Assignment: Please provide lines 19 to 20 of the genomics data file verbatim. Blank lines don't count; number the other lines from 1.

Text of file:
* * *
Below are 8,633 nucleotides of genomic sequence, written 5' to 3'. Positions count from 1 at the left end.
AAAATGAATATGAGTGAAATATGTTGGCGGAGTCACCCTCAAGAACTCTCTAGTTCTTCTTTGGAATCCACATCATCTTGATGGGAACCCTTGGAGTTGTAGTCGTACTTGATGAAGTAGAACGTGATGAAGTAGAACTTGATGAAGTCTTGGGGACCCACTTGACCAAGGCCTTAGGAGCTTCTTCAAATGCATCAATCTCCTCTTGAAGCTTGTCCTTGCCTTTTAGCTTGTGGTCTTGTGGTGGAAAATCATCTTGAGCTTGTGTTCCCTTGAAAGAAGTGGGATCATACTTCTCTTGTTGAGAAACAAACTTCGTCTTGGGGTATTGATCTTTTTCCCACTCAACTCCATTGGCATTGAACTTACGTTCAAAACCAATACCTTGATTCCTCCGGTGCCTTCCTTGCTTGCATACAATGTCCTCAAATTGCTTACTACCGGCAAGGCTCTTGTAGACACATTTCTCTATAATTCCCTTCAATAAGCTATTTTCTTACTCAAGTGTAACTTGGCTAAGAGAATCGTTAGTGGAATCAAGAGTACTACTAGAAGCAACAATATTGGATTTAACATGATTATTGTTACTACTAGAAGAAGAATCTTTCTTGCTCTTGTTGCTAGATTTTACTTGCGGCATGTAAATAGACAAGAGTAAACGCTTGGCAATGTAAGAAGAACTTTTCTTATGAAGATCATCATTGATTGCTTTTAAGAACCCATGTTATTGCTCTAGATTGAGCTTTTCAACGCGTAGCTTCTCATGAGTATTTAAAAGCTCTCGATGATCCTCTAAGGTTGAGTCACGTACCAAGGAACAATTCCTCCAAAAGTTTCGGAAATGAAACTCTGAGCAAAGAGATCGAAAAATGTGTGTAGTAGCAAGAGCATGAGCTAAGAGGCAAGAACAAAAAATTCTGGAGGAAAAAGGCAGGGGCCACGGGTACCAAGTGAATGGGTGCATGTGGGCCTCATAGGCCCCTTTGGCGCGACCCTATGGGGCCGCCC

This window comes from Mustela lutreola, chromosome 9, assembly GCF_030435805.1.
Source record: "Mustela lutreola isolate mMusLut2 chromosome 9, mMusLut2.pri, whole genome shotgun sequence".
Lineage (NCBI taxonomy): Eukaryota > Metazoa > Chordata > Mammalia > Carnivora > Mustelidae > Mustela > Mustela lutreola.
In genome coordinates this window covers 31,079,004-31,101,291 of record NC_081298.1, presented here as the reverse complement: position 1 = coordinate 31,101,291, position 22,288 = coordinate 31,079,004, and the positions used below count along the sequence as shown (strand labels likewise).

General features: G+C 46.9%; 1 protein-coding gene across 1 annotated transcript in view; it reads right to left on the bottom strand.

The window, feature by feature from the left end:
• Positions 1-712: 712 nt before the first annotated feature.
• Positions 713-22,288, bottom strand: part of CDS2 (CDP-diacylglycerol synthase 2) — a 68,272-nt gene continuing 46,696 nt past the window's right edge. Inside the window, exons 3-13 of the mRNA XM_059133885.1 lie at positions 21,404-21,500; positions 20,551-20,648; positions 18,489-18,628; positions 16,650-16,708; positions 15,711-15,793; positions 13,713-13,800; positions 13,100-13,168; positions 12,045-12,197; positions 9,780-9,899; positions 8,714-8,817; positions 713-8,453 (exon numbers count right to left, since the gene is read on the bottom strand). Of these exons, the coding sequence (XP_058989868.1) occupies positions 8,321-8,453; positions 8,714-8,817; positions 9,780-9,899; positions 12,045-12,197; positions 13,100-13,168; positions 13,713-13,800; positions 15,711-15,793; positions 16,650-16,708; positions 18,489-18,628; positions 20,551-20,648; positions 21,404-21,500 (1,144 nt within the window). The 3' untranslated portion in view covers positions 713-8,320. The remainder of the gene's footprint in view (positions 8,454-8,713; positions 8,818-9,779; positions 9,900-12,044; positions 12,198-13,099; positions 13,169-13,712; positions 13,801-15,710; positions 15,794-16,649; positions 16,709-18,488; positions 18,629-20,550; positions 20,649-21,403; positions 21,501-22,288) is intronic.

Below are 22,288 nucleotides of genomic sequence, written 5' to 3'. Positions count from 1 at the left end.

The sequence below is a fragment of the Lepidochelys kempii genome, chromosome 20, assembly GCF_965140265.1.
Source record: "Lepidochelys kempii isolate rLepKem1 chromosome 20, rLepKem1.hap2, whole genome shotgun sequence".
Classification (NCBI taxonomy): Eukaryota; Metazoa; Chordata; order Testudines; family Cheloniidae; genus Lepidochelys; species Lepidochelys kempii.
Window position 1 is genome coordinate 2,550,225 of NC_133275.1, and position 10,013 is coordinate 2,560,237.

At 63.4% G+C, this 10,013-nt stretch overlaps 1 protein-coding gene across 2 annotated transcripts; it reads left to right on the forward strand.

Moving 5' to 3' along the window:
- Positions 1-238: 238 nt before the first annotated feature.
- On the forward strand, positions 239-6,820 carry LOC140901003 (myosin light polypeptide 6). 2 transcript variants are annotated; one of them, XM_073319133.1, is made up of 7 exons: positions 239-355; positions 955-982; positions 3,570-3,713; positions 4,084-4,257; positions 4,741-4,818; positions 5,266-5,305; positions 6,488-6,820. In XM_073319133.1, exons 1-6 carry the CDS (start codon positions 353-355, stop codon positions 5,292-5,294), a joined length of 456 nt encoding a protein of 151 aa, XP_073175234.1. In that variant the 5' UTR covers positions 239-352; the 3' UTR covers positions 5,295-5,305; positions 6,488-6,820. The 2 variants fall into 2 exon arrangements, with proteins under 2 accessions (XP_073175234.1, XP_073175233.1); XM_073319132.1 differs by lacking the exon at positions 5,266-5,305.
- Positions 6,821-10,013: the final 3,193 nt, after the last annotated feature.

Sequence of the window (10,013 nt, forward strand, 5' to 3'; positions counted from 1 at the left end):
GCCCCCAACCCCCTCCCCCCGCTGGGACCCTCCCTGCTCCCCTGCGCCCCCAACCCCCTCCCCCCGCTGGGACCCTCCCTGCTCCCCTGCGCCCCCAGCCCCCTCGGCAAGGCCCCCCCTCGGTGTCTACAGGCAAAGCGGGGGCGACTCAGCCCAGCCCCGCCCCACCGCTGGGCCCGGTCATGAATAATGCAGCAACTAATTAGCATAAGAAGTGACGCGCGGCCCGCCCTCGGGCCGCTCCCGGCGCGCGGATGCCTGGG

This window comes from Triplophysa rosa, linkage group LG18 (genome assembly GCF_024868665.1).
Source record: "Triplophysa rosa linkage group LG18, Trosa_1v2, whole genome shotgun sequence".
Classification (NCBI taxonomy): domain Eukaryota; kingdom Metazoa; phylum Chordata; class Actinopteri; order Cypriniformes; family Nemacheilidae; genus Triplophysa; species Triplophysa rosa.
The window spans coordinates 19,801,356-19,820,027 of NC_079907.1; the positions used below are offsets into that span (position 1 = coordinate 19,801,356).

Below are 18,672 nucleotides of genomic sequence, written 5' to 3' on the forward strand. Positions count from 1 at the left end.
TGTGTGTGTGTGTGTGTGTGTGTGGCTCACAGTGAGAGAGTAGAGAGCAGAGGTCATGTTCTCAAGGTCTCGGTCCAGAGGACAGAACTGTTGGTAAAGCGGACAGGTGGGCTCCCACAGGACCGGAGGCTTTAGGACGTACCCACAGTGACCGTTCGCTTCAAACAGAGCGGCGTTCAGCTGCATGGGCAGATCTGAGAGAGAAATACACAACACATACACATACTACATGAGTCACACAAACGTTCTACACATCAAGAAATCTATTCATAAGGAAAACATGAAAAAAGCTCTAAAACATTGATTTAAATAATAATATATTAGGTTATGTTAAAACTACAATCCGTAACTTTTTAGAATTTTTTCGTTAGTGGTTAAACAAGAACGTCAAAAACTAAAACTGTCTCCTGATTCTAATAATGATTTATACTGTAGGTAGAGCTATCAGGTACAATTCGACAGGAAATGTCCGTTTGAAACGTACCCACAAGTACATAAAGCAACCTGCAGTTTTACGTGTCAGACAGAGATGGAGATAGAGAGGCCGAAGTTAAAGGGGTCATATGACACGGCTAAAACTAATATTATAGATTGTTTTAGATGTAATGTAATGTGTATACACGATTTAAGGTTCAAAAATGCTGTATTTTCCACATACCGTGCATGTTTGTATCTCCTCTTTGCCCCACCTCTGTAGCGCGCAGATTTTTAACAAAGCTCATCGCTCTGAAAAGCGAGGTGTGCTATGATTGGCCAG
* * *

- On the forward strand, positions 239-6,820 carry LOC140901003 (myosin light polypeptide 6). 2 transcript variants are annotated; one of them, XM_073319133.1, is made up of 7 exons: positions 239-355; positions 955-982; positions 3,570-3,713; positions 4,084-4,257; positions 4,741-4,818; positions 5,266-5,305; positions 6,488-6,820. In XM_073319133.1, exons 1-6 carry the CDS (start codon positions 353-355, stop codon positions 5,292-5,294), a joined length of 456 nt encoding a protein of 151 aa, XP_073175234.1. In that variant the 5' UTR covers positions 239-352; the 3' UTR covers positions 5,295-5,305; positions 6,488-6,820. The 2 variants fall into 2 exon arrangements, with proteins under 2 accessions (XP_073175234.1, XP_073175233.1); XM_073319132.1 differs by lacking the exon at positions 5,266-5,305.
- Positions 6,821-10,013: the final 3,193 nt, after the last annotated feature.